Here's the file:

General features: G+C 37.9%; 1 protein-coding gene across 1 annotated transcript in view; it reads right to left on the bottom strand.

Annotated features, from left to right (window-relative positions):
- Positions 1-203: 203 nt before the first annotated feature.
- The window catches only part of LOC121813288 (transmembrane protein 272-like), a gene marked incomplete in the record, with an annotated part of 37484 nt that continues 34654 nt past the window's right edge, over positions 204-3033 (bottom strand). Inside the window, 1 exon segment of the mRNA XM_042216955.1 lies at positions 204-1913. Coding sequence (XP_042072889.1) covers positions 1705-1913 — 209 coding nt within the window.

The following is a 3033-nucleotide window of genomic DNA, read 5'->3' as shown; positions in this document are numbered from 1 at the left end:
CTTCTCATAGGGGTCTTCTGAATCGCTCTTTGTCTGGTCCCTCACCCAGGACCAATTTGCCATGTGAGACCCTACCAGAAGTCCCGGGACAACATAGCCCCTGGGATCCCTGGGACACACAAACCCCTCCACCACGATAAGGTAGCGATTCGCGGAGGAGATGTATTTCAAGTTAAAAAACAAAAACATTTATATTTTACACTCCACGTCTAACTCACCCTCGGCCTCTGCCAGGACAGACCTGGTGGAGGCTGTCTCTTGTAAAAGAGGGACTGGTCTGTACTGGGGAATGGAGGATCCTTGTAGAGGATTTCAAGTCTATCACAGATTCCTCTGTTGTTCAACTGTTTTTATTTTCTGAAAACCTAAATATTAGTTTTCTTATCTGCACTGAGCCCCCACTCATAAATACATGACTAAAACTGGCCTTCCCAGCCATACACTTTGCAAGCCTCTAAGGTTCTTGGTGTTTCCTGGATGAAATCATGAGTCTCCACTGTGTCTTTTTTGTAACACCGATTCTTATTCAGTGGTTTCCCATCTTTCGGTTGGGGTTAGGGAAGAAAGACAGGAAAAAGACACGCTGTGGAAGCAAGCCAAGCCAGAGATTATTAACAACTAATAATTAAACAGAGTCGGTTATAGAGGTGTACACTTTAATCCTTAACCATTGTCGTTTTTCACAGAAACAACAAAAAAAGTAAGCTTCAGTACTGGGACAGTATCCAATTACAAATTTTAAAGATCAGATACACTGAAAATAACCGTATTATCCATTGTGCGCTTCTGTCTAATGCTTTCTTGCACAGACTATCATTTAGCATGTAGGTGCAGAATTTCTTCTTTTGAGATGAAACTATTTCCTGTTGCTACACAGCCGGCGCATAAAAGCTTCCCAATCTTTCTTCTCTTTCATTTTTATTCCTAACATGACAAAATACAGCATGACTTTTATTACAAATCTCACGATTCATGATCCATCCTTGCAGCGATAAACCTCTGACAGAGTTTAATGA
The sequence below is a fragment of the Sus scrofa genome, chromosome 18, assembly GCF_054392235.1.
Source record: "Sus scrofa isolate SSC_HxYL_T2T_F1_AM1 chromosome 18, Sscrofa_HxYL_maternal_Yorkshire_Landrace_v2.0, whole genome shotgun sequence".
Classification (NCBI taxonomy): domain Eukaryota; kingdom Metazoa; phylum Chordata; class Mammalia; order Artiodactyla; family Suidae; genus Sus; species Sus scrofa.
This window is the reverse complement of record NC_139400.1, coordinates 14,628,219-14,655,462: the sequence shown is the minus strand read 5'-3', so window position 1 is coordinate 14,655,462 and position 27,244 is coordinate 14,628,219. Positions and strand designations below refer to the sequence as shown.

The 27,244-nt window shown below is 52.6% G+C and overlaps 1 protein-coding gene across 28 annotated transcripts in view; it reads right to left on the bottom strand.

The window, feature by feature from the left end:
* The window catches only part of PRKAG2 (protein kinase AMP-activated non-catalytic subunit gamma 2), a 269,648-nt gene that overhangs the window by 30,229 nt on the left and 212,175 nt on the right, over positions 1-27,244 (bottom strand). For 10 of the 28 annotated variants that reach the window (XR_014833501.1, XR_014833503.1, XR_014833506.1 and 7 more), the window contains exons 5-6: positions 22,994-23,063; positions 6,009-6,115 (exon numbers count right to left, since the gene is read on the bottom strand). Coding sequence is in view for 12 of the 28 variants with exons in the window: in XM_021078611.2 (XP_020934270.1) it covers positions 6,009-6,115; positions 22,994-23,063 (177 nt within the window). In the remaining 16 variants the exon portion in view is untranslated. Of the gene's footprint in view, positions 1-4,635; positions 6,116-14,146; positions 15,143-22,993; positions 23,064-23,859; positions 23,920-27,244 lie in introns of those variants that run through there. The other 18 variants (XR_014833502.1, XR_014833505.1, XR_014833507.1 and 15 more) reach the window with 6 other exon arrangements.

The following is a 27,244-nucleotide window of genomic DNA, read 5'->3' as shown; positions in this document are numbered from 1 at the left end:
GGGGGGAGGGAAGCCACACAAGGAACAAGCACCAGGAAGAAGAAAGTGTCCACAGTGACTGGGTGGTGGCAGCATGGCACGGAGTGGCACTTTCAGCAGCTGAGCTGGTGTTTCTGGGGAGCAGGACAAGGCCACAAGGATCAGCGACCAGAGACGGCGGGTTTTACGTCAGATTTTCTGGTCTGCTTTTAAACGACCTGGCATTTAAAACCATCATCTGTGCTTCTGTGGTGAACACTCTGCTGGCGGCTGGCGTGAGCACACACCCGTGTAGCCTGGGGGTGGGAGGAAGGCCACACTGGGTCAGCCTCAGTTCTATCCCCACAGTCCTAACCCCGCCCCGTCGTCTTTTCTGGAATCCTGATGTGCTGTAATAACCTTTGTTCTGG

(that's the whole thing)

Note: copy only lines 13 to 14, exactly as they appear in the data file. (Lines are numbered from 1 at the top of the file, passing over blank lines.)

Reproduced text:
* The window catches only part of PRKAG2 (protein kinase AMP-activated non-catalytic subunit gamma 2), a 269,648-nt gene that overhangs the window by 30,229 nt on the left and 212,175 nt on the right, over positions 1-27,244 (bottom strand). For 10 of the 28 annotated variants that reach the window (XR_014833501.1, XR_014833503.1, XR_014833506.1 and 7 more), the window contains exons 5-6: positions 22,994-23,063; positions 6,009-6,115 (exon numbers count right to left, since the gene is read on the bottom strand). Coding sequence is in view for 12 of the 28 variants with exons in the window: in XM_021078611.2 (XP_020934270.1) it covers positions 6,009-6,115; positions 22,994-23,063 (177 nt within the window). In the remaining 16 variants the exon portion in view is untranslated. Of the gene's footprint in view, positions 1-4,635; positions 6,116-14,146; positions 15,143-22,993; positions 23,064-23,859; positions 23,920-27,244 lie in introns of those variants that run through there. The other 18 variants (XR_014833502.1, XR_014833505.1, XR_014833507.1 and 15 more) reach the window with 6 other exon arrangements.

The following is a 27,244-nucleotide window of genomic DNA, read 5'->3' as shown; positions in this document are numbered from 1 at the left end: